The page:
No matter where you go in the games industry you’ll find countless people telling you to start small “make something manageable that you’ll get done quick or you’ll never finish it” is the accepted wisdom but I believe this is bad advice and I thought I’d write a quick blog post detailing why you should think big when starting any project but especially your first.
You only make an entrance once
Your first game tells people who you are, what your studio stands for, it’s dissonant to go against your established brand and it’s hard to get across. If Dan Marshall was to make a game about the Holocaust, not only would he be starting from scratch to find a new fan base but his existing fan base would be confused about how to take it. This is why you should treat your first project like a mission statement. Dan Marshall started with toilet humour up front, Mike Bithell started with a great story, Rami Ismail made a game with nothing but mechanical depth. You could do the same but for what it is that you are passionate about in games.
Passion is Art
On the topic of passion, it’s an excellent idea to make something important, not just to you, to the world. I’m not saying it has to be something that turns heads it just needs to be something that YOU think is important to the world. The reasons are three fold, it’s something you can be proud of, it helps motivate you and it is what differentiates you.
If you’re starting out on your own it’s hard, it’s far easier, in fact, to just make something terrible on someone else’s time and get a wage. The thing that you do get, that you don’t any other way, is a game you can be proud of, a game you can show people and tell them you made it without feeling a little embarrassed or deflated, something you can hold up as an example of why games are important.
Motivation on a project is probably the most important thing and the reason people tell you to start small is because they assume you have a small, finite pool of motivation that is fixed regardless of what you work on and this is not true. Take it from me, I know this first hand, It is actually harder to finish a 2 week project you never had any interest in than a 5 year magnum opus you that came to you in a dream and just won’t let go of your attention.
Differentiation is one of the most important things in the modern games industry without it no one will ever play your game and being passionate about it is going to differentiate you for two reasons firstly if it’s something you feel is important it’s probably also something that’s not being made by someone else, the idea here relies on the potential that if you think it’s important you might find other people think it’s important too and that will differentiate you big time. It also differentiates you because the passion and energy will come across when you talk about it, consider as an example Gaslamp Games and Clockwork Empires. That game has gotten press and the public excited in a huge way despite few people having played it and the game barely existing at all in it’s current form, the reason is because the project is ambitious and that ambition fuels passion in the developers in a way the press rarely see and that passion infuses the game in a way that transmits to the public when they read about it. The previews of that game sound like the game, the developers and the press are all in a state of hyper excitement and passion can do that for you too.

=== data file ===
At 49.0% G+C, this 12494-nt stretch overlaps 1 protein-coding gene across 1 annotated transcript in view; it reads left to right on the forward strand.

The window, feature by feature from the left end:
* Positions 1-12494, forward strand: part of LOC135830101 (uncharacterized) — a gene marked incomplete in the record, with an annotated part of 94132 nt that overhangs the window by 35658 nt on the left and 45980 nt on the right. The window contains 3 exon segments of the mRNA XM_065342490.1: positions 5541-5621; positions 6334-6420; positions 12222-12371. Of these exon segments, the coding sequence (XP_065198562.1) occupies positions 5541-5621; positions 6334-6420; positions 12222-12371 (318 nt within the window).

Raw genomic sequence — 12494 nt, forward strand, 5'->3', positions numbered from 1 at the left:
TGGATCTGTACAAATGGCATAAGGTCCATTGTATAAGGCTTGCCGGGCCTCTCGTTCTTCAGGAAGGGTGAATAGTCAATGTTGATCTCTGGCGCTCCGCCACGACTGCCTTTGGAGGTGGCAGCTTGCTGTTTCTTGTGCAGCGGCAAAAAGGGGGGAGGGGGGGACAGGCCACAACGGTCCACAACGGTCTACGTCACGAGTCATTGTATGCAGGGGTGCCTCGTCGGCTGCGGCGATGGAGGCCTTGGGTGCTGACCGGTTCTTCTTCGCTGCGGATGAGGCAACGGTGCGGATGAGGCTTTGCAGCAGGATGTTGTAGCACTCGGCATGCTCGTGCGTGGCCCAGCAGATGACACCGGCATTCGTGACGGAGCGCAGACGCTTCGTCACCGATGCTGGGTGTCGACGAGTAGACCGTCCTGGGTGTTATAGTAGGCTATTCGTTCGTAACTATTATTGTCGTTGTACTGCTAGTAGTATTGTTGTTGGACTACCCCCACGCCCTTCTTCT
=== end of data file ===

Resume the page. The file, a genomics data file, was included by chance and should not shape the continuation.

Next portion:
Think big, cut regularly
I touched on motivation earlier and thinking big increases motivation because you are excited about it, true, but it also helps with motivation in another way. Motivation is a plastic thing, sometimes you have tonnes of it and you get lots done without very much effort and other times you feel stuck and slow, like you are working in tar and it’s hard to get out of this frame of mind, it’s happened to me a few times working on Alaska and the only way I’ve found to unstick myself and get a fresh perspective on the project and a new burst of productivity is to cut some things from the design, all of a sudden the end seems much closer and you feel like a 10,000 meter runner suddenly seeing the finish line, this kind of pace management is much harder to do when the design was razor thin to begin with but of course there is truth in the theory that you might not need these techniques if you think small. It is my opinion though that this kind of pacing is essential to building the stamina needed to complete a large project and if you think small you haven’t exorcised the muscles needed to complete a large project at all.
The herd is fucked
I don’t want to be one of the people spelling doom because there are more games being made than ever, this is a good thing, it’s a great thing. Games will get made that satisfy all sorts of weird niches and maybe they’ll be niches we enjoy, who knows. Saying that it’s the single most important thing a game developer can do to break any from the pack. You need to do something other people don’t and making something small is easy, anyone can do it and everyone is. If you really want to set yourself apart the best way to do that is, the surest way to set yourself apart is to put a fuck tonne of work in, so that when people look at it all they can see is sweat and blood. It will move people from just glancing at it to giving it a chance more consistently and more reliably than any other way I know, beyond spending a LOT of money advertising.
Hopefully that was useful to someone and who knows maybe convinced someone to make an art game rather than an endless runner with in app purchases and ad’s as a vehicle to fund something that they will never make because unremarkable things so rarely make any money. I’ll end on one of my most popular tweets on twitter –
@HobbyGameDev Lots of different shovelware & I learned that it doesn't provide job satisfaction or job security, so it's a waste of time.
— Andrew ☭☮☸ Haining (@Sombrero_Kid) May 5, 2014